The Shotgun Lawyer: a storm of everything I love in a book

The shotgun lawyer book review
The shotgun lawyer book review

What is this about?: Peter Game takes on the case of Melissa Bell, who wants to sue the gun manufacturers of the weapon that killed her son, Danny in a school shooting.

What else is this about?: Gun violence, and gun access, but it’s also but wonderful characterisation and characters that will draw you into this story.


From the bestselling author of The Neon Lawyer comes a page-turning thriller about a scrappy lawyer and his fight for justice.

Personal injury attorney Peter Game has a reputation: cynical, untroubled by ethics, and willing to take any case, anytime, in his pursuit of the win. He dreams of a sweetheart score that’ll make his name and net him millions. Then comes the lightning rod: a school shooting just outside of Salt Lake City. His client: the devastated mother of one of the victims.

What she wants is understandable—just not simple: to sue the manufacturers of the automatic weapon used in the mass killing. Game’s opponent, brilliant lawyer Brennen Garvin, is the least of his problems: the entire legal system, influenced by decades of pressure from powerful gun lobbies, is stacked against him.

For Game, this is the case of a lifetime. He’s just not sure his trademark rules will work in his favor. And he’s not sure he wants them to. As Game’s lust for victory gives way to a hunger for justice, he could lose everything—or win back his soul.

The Shotgun Lawyer might be the best description of it doesn’t matter what the ending is, it’s the journey that matters.

And the journey to the ending is filled with some stellar characterisation, well-rounded characters and a court case that is about the most understandable I’ve read in a long time.

You know how legal thrillers can get way too complex?

Yeah, The Shotgun Lawyer isn’t like that. Victor Methos makes the legal part of legal thriller palatable and understandable, without dropping the reader into a sea of legalese.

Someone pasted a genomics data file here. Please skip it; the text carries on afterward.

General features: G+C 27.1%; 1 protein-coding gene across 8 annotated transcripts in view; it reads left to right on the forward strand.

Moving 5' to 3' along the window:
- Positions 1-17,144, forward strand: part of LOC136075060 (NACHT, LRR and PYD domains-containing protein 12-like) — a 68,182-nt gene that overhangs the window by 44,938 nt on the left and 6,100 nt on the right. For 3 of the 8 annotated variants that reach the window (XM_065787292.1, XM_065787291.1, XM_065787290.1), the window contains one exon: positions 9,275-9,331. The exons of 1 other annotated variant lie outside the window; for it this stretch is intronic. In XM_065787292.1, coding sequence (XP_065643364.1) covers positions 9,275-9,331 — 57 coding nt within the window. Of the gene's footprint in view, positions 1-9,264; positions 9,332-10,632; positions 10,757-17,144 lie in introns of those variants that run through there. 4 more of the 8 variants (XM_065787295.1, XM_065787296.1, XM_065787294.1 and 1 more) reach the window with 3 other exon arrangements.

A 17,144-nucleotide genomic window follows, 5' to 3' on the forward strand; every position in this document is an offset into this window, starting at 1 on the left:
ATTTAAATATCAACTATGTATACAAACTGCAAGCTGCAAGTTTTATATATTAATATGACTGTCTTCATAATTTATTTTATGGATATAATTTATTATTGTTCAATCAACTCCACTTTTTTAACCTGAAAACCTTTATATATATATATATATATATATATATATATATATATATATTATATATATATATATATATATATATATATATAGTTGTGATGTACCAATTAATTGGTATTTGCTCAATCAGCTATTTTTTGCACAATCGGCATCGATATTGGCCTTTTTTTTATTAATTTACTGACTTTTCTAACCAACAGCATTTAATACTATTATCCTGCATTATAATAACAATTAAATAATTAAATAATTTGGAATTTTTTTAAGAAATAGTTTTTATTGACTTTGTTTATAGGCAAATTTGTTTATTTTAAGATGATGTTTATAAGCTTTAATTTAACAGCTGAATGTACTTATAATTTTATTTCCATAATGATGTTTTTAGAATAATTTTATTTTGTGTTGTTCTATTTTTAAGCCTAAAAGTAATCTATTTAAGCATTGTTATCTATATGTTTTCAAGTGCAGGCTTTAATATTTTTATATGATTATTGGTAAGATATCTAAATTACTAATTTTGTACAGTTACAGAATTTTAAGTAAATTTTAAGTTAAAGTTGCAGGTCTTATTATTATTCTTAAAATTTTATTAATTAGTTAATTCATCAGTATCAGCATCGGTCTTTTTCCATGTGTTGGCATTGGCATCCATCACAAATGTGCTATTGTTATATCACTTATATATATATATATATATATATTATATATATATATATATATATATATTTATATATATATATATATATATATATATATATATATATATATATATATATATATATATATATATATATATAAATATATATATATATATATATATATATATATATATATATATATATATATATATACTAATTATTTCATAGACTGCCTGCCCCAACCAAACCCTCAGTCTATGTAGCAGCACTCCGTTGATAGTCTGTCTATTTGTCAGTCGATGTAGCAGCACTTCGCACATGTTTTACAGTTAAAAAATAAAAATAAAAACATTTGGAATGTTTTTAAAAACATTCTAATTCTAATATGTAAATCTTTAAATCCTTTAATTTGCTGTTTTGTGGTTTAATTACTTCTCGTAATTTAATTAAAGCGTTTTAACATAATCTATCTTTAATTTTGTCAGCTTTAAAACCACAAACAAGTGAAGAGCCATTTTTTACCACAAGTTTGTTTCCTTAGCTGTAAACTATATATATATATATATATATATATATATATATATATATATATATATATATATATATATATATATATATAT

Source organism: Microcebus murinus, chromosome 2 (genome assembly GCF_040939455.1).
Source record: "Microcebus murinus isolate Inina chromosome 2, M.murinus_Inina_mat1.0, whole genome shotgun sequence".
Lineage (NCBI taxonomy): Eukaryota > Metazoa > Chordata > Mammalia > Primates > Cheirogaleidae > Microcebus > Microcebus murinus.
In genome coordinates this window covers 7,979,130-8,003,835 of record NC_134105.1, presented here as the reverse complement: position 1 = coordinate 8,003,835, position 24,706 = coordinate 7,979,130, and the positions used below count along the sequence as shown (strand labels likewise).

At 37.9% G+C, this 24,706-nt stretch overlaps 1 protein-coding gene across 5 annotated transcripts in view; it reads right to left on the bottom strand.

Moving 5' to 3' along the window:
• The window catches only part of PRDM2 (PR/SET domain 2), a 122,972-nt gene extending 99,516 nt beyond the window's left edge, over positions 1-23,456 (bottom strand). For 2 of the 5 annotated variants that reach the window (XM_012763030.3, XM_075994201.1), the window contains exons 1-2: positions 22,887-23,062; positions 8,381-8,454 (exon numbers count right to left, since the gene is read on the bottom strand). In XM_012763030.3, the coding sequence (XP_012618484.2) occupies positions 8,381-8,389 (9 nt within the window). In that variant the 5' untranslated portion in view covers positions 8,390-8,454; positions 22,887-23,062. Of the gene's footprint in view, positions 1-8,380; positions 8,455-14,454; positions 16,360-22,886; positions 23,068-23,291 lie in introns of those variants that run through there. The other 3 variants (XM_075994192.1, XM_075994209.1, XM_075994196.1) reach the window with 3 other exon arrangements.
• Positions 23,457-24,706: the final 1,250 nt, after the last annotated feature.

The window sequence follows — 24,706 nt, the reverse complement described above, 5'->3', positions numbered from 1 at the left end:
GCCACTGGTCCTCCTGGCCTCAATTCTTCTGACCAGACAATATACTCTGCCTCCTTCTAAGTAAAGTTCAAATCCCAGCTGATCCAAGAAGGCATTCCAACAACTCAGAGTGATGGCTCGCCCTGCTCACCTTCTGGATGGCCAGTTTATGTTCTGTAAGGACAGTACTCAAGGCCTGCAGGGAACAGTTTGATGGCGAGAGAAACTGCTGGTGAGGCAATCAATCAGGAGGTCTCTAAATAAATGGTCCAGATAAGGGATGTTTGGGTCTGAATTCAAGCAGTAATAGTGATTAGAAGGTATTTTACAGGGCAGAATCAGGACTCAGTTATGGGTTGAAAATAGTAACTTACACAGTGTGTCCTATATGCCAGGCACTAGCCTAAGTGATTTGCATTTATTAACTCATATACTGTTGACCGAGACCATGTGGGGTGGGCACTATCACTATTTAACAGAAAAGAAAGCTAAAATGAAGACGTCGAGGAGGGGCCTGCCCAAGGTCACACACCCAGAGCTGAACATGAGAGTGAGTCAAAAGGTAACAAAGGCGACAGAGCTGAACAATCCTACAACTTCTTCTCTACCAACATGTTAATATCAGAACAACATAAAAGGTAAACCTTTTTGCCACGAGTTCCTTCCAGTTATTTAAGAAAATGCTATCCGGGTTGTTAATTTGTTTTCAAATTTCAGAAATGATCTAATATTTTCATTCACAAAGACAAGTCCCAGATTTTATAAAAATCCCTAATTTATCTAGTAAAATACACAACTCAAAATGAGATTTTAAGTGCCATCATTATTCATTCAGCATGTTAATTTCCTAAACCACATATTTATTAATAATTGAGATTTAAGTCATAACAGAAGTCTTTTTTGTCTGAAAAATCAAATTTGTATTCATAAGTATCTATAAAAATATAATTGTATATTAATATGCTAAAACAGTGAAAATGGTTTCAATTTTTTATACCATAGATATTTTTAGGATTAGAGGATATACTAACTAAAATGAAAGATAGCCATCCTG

In addition to this, are the characters you’re going to understand and relate to: Peter, who might be losing his 17-year-old son to his ex, who is manipulating him and trying to make Peter out to be the bad guy in their relationship, and who wants nothing more than to not just get buy – to get the big case and the payout.

Kelly who’s, his ex-fiance, and will help him on this case because she might not be over him, but she also has a wealth of reasons she wants to see this case through. Jake, his stoner lawyer friend, who’ll pull Peter’s ass out of a fire, but tell him the truth when he doesn’t want to hear it, and Craig, a Satanist, who is just about the most talented law student Peter has ever seen.

And then there’s Melissa: who is grieving her son, who doesn’t want money, but she wants the  gun company to pay for what they did (making an automatic weapon made for the army available to the public).

They’re an odd bunch of characters, but Methos draws them so well, that you can’t help but be drawn into their story.

It’s hard to explain the attraction of books like these – I mean, it’s a mix of characterisation, and a plot that speaks to me as a reader and a person really, all coming together in just the right way, that I couldn’t wait to dive back into this world, and to see what would happen next.

You know how with some books, things just work? And then you finish it and you get this sense of satisfaction like you get after a wonderful dinner and you just want to savour that feeling? That’s what this book was like. Honestly, if I remembered to put stars in my reviews, I’d give this 5.


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